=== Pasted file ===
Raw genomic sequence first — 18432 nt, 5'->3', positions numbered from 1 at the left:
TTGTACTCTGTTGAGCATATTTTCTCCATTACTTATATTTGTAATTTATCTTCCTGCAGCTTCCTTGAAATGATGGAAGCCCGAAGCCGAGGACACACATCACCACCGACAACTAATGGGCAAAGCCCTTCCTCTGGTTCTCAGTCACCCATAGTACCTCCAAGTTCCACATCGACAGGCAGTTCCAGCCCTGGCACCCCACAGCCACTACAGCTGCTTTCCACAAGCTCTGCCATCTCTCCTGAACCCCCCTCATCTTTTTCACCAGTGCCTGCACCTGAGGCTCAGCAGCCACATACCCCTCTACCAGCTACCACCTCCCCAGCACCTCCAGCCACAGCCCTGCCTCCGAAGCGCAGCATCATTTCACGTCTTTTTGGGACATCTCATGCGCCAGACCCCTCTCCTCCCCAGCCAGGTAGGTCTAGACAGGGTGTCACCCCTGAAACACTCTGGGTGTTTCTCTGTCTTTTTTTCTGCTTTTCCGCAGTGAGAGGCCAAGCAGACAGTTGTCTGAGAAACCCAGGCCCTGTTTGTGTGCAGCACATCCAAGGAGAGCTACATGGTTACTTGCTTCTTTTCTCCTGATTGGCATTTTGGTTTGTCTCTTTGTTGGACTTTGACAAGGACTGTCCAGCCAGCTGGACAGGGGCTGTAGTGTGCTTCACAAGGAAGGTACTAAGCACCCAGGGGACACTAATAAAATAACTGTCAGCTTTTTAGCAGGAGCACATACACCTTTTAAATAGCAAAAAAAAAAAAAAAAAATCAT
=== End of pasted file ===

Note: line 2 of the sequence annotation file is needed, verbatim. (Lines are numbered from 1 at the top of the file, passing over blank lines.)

TTGTACTCTGTTGAGCATATTTTCTCCATTACTTATATTTGTAATTTATCTTCCTGCAGCTTCCTTGAAATGATGGAAGCCCGAAGCCGAGGACACACATCACCACCGACAACTAATGGGCAAAGCCCTTCCTCTGGTTCTCAGTCACCCATAGTACCTCCAAGTTCCACATCGACAGGCAGTTCCAGCCCTGGCACCCCACAGCCACTACAGCTGCTTTCCACAAGCTCTGCCATCTCTCCTGAACCCCCCTCATCTTTTTCACCAGTGCCTGCACCTGAGGCTCAGCAGCCACATACCCCTCTACCAGCTACCACCTCCCCAGCACCTCCAGCCACAGCCCTGCCTCCGAAGCGCAGCATCATTTCACGTCTTTTTGGGACATCTCATGCGCCAGACCCCTCTCCTCCCCAGCCAGGTAGGTCTAGACAGGGTGTCACCCCTGAAACACTCTGGGTGTTTCTCTGTCTTTTTTTCTGCTTTTCCGCAGTGAGAGGCCAAGCAGACAGTTGTCTGAGAAACCCAGGCCCTGTTTGTGTGCAGCACATCCAAGGAGAGCTACATGGTTACTTGCTTCTTTTCTCCTGATTGGCATTTTGGTTTGTCTCTTTGTTGGACTTTGACAAGGACTGTCCAGCCAGCTGGACAGGGGCTGTAGTGTGCTTCACAAGGAAGGTACTAAGCACCCAGGGGACACTAATAAAATAACTGTCAGCTTTTTAGCAGGAGCACATACACCTTTTAAATAGCAAAAAAAAAAAAAAAAAATCAT